Olodumare created all holy Isheshe and falls into the camp of that which can not be fully understood/comprehended by humans, simply because Olodumare is all existance and all possibility
. . . Like the God of the judeo/christian traditions, Olodumare is omnipotent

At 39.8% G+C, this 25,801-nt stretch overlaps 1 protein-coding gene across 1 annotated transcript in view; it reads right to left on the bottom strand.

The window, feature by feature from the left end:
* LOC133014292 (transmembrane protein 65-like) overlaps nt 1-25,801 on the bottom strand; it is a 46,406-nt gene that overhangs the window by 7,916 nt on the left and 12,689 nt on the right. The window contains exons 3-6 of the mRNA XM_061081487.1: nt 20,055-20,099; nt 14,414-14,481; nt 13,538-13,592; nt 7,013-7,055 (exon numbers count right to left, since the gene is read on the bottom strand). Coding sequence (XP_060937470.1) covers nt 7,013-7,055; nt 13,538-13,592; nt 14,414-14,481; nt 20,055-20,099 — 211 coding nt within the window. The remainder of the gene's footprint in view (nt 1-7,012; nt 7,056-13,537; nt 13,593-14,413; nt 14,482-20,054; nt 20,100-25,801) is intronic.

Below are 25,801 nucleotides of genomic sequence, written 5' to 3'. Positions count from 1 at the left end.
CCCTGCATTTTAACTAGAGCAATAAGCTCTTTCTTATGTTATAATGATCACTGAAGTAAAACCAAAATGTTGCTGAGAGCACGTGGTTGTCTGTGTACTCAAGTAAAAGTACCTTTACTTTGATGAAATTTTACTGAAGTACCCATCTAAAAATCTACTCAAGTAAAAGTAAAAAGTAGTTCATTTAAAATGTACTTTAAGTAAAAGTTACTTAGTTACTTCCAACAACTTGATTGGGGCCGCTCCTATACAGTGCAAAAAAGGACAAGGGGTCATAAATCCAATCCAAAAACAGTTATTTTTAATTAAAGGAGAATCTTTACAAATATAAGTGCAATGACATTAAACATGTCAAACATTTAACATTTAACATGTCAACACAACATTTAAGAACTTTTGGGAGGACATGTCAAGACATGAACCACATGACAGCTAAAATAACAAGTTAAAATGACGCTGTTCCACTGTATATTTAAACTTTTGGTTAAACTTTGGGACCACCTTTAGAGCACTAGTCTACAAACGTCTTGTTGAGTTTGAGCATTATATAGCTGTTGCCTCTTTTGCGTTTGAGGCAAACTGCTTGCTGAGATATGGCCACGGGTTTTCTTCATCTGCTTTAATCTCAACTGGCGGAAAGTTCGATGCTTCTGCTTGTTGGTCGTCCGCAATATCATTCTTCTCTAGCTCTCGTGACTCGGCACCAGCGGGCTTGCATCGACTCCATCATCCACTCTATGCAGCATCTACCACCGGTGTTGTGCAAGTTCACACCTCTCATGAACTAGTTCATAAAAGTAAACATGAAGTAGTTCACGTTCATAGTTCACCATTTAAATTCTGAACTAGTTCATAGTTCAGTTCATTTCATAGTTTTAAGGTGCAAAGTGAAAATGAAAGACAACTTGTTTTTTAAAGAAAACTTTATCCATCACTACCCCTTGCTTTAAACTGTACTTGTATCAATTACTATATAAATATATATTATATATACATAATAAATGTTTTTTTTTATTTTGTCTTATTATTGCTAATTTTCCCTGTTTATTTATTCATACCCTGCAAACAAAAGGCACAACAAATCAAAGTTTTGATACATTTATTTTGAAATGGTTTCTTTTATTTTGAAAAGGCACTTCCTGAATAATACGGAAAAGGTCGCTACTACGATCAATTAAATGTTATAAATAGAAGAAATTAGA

Ifa is both an Orisha and the codification of all the knowledge of the world past present and future, Odu is the womb that encapsulates that knowledge. Odu is constantly birthing the future as it comes to present . . . This is the process that occurs when Ifa is consulted through the manipulation of the ikin. As a Babalawo chants to awaken the energy imbued within the ikin, he spreads the Iyerosun on the Opon Ifa to not only mark it as sacred space, but to prepare it to birth the Odu for the client. In a regular consultation with Ifa, the Odu manifests it's energy in a finite time which may be a day or a month. When odu is cast during Itefa, the Odu will manifest it's energy throughout the rest of the initiates life. When receiving the "hand of Ifa" initiation, the Odu also manifests itself throughout the clients life, or until they pass on to Itefa (if that is their path) and their birth Odu is determined during Ita.